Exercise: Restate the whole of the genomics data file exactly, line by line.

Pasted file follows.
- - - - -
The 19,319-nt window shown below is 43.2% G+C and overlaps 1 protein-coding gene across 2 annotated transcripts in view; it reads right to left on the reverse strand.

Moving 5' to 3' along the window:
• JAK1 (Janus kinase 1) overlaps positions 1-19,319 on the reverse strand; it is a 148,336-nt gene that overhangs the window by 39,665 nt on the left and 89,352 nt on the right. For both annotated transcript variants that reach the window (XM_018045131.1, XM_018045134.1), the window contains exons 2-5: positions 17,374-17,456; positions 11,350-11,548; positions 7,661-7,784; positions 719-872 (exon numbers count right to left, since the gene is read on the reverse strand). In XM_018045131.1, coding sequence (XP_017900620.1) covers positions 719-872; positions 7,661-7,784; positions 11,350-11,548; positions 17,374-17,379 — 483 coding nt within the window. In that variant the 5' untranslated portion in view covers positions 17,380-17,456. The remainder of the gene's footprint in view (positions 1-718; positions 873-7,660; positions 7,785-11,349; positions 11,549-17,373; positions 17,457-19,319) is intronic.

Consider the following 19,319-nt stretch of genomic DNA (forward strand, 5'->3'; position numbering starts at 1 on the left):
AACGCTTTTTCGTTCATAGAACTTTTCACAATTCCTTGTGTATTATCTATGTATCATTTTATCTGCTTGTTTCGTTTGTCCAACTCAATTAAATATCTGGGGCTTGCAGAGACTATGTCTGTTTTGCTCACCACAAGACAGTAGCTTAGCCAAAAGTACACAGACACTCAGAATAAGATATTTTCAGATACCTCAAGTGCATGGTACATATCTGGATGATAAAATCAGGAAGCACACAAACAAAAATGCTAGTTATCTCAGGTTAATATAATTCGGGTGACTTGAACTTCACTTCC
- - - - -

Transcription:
The 19,319-nt window shown below is 43.2% G+C and overlaps 1 protein-coding gene across 2 annotated transcripts in view; it reads right to left on the reverse strand.

Moving 5' to 3' along the window:
• JAK1 (Janus kinase 1) overlaps positions 1-19,319 on the reverse strand; it is a 148,336-nt gene that overhangs the window by 39,665 nt on the left and 89,352 nt on the right. For both annotated transcript variants that reach the window (XM_018045131.1, XM_018045134.1), the window contains exons 2-5: positions 17,374-17,456; positions 11,350-11,548; positions 7,661-7,784; positions 719-872 (exon numbers count right to left, since the gene is read on the reverse strand). In XM_018045131.1, coding sequence (XP_017900620.1) covers positions 719-872; positions 7,661-7,784; positions 11,350-11,548; positions 17,374-17,379 — 483 coding nt within the window. In that variant the 5' untranslated portion in view covers positions 17,380-17,456. The remainder of the gene's footprint in view (positions 1-718; positions 873-7,660; positions 7,785-11,349; positions 11,549-17,373; positions 17,457-19,319) is intronic.

Consider the following 19,319-nt stretch of genomic DNA (forward strand, 5'->3'; position numbering starts at 1 on the left):
AACGCTTTTTCGTTCATAGAACTTTTCACAATTCCTTGTGTATTATCTATGTATCATTTTATCTGCTTGTTTCGTTTGTCCAACTCAATTAAATATCTGGGGCTTGCAGAGACTATGTCTGTTTTGCTCACCACAAGACAGTAGCTTAGCCAAAAGTACACAGACACTCAGAATAAGATATTTTCAGATACCTCAAGTGCATGGTACATATCTGGATGATAAAATCAGGAAGCACACAAACAAAAATGCTAGTTATCTCAGGTTAATATAATTCGGGTGACTTGAACTTCACTTCC